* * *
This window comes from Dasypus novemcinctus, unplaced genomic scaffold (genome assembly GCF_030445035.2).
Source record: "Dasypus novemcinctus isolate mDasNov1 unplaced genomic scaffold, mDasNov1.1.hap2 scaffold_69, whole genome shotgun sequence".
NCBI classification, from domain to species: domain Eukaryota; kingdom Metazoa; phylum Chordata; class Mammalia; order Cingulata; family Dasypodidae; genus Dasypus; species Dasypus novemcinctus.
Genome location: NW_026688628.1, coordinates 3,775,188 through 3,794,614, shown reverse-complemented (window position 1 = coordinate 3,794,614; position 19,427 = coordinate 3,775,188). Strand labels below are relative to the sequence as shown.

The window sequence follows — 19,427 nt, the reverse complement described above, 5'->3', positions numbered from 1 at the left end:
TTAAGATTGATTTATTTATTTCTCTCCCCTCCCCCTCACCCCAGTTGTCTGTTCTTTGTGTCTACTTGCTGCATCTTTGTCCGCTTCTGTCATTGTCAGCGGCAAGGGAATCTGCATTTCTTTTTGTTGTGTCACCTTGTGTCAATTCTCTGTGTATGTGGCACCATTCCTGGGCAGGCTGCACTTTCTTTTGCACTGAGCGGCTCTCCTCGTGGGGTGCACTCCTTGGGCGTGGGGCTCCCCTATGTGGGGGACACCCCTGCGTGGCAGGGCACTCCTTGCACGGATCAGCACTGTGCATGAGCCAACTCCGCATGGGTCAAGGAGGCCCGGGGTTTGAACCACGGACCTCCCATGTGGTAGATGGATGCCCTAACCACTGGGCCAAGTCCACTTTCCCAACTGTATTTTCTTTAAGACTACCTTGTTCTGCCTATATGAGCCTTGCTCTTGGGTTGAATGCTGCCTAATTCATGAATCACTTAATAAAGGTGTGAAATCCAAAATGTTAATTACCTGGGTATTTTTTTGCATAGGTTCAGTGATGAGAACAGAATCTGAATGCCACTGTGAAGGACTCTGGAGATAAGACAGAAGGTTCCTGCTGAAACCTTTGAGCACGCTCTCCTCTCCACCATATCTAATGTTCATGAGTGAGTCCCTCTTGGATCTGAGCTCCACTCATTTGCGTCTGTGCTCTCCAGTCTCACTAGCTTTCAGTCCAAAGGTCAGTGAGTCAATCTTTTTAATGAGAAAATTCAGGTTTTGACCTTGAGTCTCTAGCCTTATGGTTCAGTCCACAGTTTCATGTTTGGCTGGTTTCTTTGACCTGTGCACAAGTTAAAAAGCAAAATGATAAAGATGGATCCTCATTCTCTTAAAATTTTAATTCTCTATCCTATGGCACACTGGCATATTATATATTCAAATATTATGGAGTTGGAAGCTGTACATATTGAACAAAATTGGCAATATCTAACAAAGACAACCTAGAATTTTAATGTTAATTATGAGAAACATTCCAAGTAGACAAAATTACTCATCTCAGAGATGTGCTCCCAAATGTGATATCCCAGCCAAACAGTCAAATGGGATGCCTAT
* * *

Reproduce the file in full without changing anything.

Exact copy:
This window comes from Dasypus novemcinctus, unplaced genomic scaffold (genome assembly GCF_030445035.2).
Source record: "Dasypus novemcinctus isolate mDasNov1 unplaced genomic scaffold, mDasNov1.1.hap2 scaffold_69, whole genome shotgun sequence".
NCBI classification, from domain to species: domain Eukaryota; kingdom Metazoa; phylum Chordata; class Mammalia; order Cingulata; family Dasypodidae; genus Dasypus; species Dasypus novemcinctus.
Genome location: NW_026688628.1, coordinates 3,775,188 through 3,794,614, shown reverse-complemented (window position 1 = coordinate 3,794,614; position 19,427 = coordinate 3,775,188). Strand labels below are relative to the sequence as shown.

The window sequence follows — 19,427 nt, the reverse complement described above, 5'->3', positions numbered from 1 at the left end:
TTAAGATTGATTTATTTATTTCTCTCCCCTCCCCCTCACCCCAGTTGTCTGTTCTTTGTGTCTACTTGCTGCATCTTTGTCCGCTTCTGTCATTGTCAGCGGCAAGGGAATCTGCATTTCTTTTTGTTGTGTCACCTTGTGTCAATTCTCTGTGTATGTGGCACCATTCCTGGGCAGGCTGCACTTTCTTTTGCACTGAGCGGCTCTCCTCGTGGGGTGCACTCCTTGGGCGTGGGGCTCCCCTATGTGGGGGACACCCCTGCGTGGCAGGGCACTCCTTGCACGGATCAGCACTGTGCATGAGCCAACTCCGCATGGGTCAAGGAGGCCCGGGGTTTGAACCACGGACCTCCCATGTGGTAGATGGATGCCCTAACCACTGGGCCAAGTCCACTTTCCCAACTGTATTTTCTTTAAGACTACCTTGTTCTGCCTATATGAGCCTTGCTCTTGGGTTGAATGCTGCCTAATTCATGAATCACTTAATAAAGGTGTGAAATCCAAAATGTTAATTACCTGGGTATTTTTTTGCATAGGTTCAGTGATGAGAACAGAATCTGAATGCCACTGTGAAGGACTCTGGAGATAAGACAGAAGGTTCCTGCTGAAACCTTTGAGCACGCTCTCCTCTCCACCATATCTAATGTTCATGAGTGAGTCCCTCTTGGATCTGAGCTCCACTCATTTGCGTCTGTGCTCTCCAGTCTCACTAGCTTTCAGTCCAAAGGTCAGTGAGTCAATCTTTTTAATGAGAAAATTCAGGTTTTGACCTTGAGTCTCTAGCCTTATGGTTCAGTCCACAGTTTCATGTTTGGCTGGTTTCTTTGACCTGTGCACAAGTTAAAAAGCAAAATGATAAAGATGGATCCTCATTCTCTTAAAATTTTAATTCTCTATCCTATGGCACACTGGCATATTATATATTCAAATATTATGGAGTTGGAAGCTGTACATATTGAACAAAATTGGCAATATCTAACAAAGACAACCTAGAATTTTAATGTTAATTATGAGAAACATTCCAAGTAGACAAAATTACTCATCTCAGAGATGTGCTCCCAAATGTGATATCCCAGCCAAACAGTCAAATGGGATGCCTAT